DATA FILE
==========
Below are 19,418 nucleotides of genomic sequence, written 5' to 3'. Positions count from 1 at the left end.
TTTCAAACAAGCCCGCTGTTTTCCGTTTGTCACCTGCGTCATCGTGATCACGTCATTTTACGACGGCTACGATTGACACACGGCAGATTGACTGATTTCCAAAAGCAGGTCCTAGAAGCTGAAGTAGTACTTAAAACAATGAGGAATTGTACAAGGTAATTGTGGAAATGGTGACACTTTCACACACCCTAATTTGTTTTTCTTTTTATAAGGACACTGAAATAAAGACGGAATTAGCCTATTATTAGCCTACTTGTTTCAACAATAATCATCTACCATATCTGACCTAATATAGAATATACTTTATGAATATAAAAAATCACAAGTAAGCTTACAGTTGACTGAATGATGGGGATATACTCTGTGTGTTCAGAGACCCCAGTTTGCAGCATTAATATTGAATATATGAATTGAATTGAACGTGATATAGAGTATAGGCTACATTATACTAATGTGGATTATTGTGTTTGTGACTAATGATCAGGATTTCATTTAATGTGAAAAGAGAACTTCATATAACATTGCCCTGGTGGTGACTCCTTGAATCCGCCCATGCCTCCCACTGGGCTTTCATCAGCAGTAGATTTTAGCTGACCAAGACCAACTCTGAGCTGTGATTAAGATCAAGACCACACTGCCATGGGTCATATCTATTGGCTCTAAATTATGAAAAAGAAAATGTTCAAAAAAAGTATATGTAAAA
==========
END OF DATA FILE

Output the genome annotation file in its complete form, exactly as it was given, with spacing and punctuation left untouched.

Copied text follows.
Below are 19,418 nucleotides of genomic sequence, written 5' to 3'. Positions count from 1 at the left end.
TTTCAAACAAGCCCGCTGTTTTCCGTTTGTCACCTGCGTCATCGTGATCACGTCATTTTACGACGGCTACGATTGACACACGGCAGATTGACTGATTTCCAAAAGCAGGTCCTAGAAGCTGAAGTAGTACTTAAAACAATGAGGAATTGTACAAGGTAATTGTGGAAATGGTGACACTTTCACACACCCTAATTTGTTTTTCTTTTTATAAGGACACTGAAATAAAGACGGAATTAGCCTATTATTAGCCTACTTGTTTCAACAATAATCATCTACCATATCTGACCTAATATAGAATATACTTTATGAATATAAAAAATCACAAGTAAGCTTACAGTTGACTGAATGATGGGGATATACTCTGTGTGTTCAGAGACCCCAGTTTGCAGCATTAATATTGAATATATGAATTGAATTGAACGTGATATAGAGTATAGGCTACATTATACTAATGTGGATTATTGTGTTTGTGACTAATGATCAGGATTTCATTTAATGTGAAAAGAGAACTTCATATAACATTGCCCTGGTGGTGACTCCTTGAATCCGCCCATGCCTCCCACTGGGCTTTCATCAGCAGTAGATTTTAGCTGACCAAGACCAACTCTGAGCTGTGATTAAGATCAAGACCACACTGCCATGGGTCATATCTATTGGCTCTAAATTATGAAAAAGAAAATGTTCAAAAAAAGTATATGTAAAA